71. PEI also failed to provide a survey showing a likelihood of confusion.  This warrants a presumption that the results would have been unfavorable. See, e.g., Cairns v. Franklin Mint Co., 24 F. Supp. 2d 1013, 1041-42 (C.D.Cal. 1998) (Survey evidence is not required to establish likelihood of confusion, but it is often the most persuasive evidence. Consequently, a plaintiff`s failure to conduct a consumer survey, assuming it has the financial resources to do so 8, may lead to an inference that the results of such a survey would be unfavorable.  Here, plaintiffs had ample opportunity to conduct their own survey, and their failure to do so undermines their position that the advertisements at issue are likely to confuse consumers ....; preliminary injunction denied); Essence Comm., Inc. v. Singh Ind., Inc., 703 F. Supp. 261, 269 (S.D.N.Y. 1988) (failure to offer a survey showing the existence of confusion is evidence that the likelihood of confusion cannot be shown; preliminary injunction denied).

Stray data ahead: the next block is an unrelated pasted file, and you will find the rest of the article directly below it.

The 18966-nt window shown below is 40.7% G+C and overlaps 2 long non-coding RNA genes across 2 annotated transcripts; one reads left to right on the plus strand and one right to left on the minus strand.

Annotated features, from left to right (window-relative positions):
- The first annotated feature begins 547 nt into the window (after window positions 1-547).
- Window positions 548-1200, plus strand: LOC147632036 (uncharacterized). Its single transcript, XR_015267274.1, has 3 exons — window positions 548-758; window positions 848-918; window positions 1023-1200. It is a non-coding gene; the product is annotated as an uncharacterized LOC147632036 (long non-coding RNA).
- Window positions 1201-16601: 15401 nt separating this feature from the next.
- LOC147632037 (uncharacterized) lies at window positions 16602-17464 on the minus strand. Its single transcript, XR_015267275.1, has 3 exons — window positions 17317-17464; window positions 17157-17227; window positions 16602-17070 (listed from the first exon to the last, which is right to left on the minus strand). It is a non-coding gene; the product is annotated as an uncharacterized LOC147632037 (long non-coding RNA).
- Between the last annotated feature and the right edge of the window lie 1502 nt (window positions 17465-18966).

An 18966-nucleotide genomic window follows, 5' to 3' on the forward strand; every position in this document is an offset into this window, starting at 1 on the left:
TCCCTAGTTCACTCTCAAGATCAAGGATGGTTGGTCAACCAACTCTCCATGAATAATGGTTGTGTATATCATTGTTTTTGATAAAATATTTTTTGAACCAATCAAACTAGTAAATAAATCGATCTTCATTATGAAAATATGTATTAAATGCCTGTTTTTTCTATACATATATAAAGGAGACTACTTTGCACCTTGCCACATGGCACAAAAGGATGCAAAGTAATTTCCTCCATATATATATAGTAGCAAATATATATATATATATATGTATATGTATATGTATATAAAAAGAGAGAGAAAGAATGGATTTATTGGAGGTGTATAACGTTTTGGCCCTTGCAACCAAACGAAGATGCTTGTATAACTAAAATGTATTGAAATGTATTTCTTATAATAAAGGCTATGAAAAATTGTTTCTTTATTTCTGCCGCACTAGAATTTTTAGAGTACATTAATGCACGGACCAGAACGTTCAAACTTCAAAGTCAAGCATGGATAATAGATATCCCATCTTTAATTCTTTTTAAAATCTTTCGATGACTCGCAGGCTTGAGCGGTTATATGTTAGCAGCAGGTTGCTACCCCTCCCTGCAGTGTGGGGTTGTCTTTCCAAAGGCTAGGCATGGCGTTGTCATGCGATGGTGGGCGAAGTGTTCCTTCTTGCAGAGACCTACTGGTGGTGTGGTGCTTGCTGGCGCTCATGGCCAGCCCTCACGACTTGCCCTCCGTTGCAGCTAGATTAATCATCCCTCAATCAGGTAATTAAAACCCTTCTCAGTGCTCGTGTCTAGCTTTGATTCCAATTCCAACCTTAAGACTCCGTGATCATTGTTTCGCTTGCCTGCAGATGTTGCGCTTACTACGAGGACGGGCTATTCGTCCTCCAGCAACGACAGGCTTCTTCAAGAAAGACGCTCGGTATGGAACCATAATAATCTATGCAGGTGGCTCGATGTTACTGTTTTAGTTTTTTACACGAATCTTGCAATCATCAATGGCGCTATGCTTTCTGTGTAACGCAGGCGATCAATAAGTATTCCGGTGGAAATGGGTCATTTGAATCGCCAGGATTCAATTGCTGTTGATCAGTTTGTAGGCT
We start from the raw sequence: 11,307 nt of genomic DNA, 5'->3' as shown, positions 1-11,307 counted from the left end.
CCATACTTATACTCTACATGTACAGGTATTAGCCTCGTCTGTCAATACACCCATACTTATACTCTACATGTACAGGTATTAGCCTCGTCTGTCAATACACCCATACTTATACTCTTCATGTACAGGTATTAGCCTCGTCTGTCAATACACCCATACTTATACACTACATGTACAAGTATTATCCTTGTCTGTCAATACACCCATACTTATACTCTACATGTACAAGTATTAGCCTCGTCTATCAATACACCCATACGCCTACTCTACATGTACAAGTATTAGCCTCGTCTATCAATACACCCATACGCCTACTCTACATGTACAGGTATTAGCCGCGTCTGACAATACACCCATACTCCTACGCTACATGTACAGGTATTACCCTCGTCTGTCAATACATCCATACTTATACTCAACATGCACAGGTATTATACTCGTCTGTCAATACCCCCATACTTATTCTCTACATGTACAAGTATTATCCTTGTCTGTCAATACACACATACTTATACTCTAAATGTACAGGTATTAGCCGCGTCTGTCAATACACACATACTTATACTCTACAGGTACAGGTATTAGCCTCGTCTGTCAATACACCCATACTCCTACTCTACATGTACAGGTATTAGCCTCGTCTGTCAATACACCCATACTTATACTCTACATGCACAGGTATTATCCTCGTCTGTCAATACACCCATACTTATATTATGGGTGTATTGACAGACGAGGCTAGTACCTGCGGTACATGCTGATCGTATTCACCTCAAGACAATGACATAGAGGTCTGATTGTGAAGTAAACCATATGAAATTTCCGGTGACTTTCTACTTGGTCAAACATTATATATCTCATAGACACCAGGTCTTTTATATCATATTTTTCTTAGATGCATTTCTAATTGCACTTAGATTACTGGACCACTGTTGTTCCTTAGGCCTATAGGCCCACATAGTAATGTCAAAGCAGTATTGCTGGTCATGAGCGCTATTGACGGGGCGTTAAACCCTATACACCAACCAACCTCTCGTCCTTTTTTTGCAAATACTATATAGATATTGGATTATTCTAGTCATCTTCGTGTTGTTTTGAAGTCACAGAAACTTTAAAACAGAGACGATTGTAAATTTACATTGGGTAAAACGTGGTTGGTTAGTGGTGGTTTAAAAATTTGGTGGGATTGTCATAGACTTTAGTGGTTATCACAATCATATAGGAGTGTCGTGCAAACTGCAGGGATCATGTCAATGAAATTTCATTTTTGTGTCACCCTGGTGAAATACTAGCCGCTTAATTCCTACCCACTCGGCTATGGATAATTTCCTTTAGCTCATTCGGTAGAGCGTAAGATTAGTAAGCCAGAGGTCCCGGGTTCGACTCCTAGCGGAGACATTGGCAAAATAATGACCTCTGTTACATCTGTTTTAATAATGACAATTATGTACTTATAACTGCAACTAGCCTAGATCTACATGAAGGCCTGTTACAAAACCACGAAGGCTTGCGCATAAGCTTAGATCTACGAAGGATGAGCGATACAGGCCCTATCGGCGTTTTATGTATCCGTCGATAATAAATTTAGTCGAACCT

(3) The First Amendment Protects the Publication of Information Regarding an Internet User`s Search

   72. Excite and Netscape`s publication of value-added information to aid the searches of Internet users is protected by the First Amendment. n9 See, e.g., New Kids, 971 F.2d at 308 (While plaintiffs` trademark certainly deserves protection ..., such protection does not extend to rendering newspaper articles, conversations, polls and comparative advertising impossible.); Cher v. Forum Internat`l, 692 F.2d 634, 639 (9th Cir. 1982) (Constitutional protection  extends to the truthful use of a public figure`s name and likeness in advertising which is merely an adjunct of the protected publication....Such usage is protected by the First Amendment.); Montana v. San Jose Mercury News, Inc., 34 Cal. App. 4th 790, 797, 40 Cal. Rptr. 2d 639 (1995) (the First Amendment protects the [newspaper`s] posters [of Joe Montana, which were sold to the public]... because the posters themselves report newsworthy items of public interest...).

   (4) The First Amendment Protects the Publication of Advertisements Keyed to Words in the English Language